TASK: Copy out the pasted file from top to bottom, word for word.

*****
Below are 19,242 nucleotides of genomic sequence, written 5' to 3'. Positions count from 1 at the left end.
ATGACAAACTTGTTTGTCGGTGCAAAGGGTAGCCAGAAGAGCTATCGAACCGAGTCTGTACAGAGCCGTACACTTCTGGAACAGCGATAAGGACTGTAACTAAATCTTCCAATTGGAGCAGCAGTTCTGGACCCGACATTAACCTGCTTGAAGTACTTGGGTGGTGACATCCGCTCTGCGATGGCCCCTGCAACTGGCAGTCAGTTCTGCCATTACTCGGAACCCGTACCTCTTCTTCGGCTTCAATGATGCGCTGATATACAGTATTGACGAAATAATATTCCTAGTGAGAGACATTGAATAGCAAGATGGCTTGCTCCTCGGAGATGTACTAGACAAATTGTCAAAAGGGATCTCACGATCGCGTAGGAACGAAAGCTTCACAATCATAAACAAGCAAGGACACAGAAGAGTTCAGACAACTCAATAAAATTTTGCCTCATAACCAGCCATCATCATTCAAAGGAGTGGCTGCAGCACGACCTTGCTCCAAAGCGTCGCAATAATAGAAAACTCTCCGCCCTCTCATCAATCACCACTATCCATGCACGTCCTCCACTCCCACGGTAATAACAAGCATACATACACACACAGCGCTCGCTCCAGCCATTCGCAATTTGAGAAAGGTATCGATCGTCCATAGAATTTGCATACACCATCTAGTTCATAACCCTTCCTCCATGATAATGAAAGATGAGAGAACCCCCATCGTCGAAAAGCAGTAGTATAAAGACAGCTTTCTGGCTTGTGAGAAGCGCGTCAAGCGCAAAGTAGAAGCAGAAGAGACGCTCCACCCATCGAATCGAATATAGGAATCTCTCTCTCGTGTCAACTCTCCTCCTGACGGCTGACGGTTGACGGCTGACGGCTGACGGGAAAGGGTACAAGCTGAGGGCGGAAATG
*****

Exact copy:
Below are 19,242 nucleotides of genomic sequence, written 5' to 3'. Positions count from 1 at the left end.
ATGACAAACTTGTTTGTCGGTGCAAAGGGTAGCCAGAAGAGCTATCGAACCGAGTCTGTACAGAGCCGTACACTTCTGGAACAGCGATAAGGACTGTAACTAAATCTTCCAATTGGAGCAGCAGTTCTGGACCCGACATTAACCTGCTTGAAGTACTTGGGTGGTGACATCCGCTCTGCGATGGCCCCTGCAACTGGCAGTCAGTTCTGCCATTACTCGGAACCCGTACCTCTTCTTCGGCTTCAATGATGCGCTGATATACAGTATTGACGAAATAATATTCCTAGTGAGAGACATTGAATAGCAAGATGGCTTGCTCCTCGGAGATGTACTAGACAAATTGTCAAAAGGGATCTCACGATCGCGTAGGAACGAAAGCTTCACAATCATAAACAAGCAAGGACACAGAAGAGTTCAGACAACTCAATAAAATTTTGCCTCATAACCAGCCATCATCATTCAAAGGAGTGGCTGCAGCACGACCTTGCTCCAAAGCGTCGCAATAATAGAAAACTCTCCGCCCTCTCATCAATCACCACTATCCATGCACGTCCTCCACTCCCACGGTAATAACAAGCATACATACACACACAGCGCTCGCTCCAGCCATTCGCAATTTGAGAAAGGTATCGATCGTCCATAGAATTTGCATACACCATCTAGTTCATAACCCTTCCTCCATGATAATGAAAGATGAGAGAACCCCCATCGTCGAAAAGCAGTAGTATAAAGACAGCTTTCTGGCTTGTGAGAAGCGCGTCAAGCGCAAAGTAGAAGCAGAAGAGACGCTCCACCCATCGAATCGAATATAGGAATCTCTCTCTCGTGTCAACTCTCCTCCTGACGGCTGACGGTTGACGGCTGACGGCTGACGGGAAAGGGTACAAGCTGAGGGCGGAAATG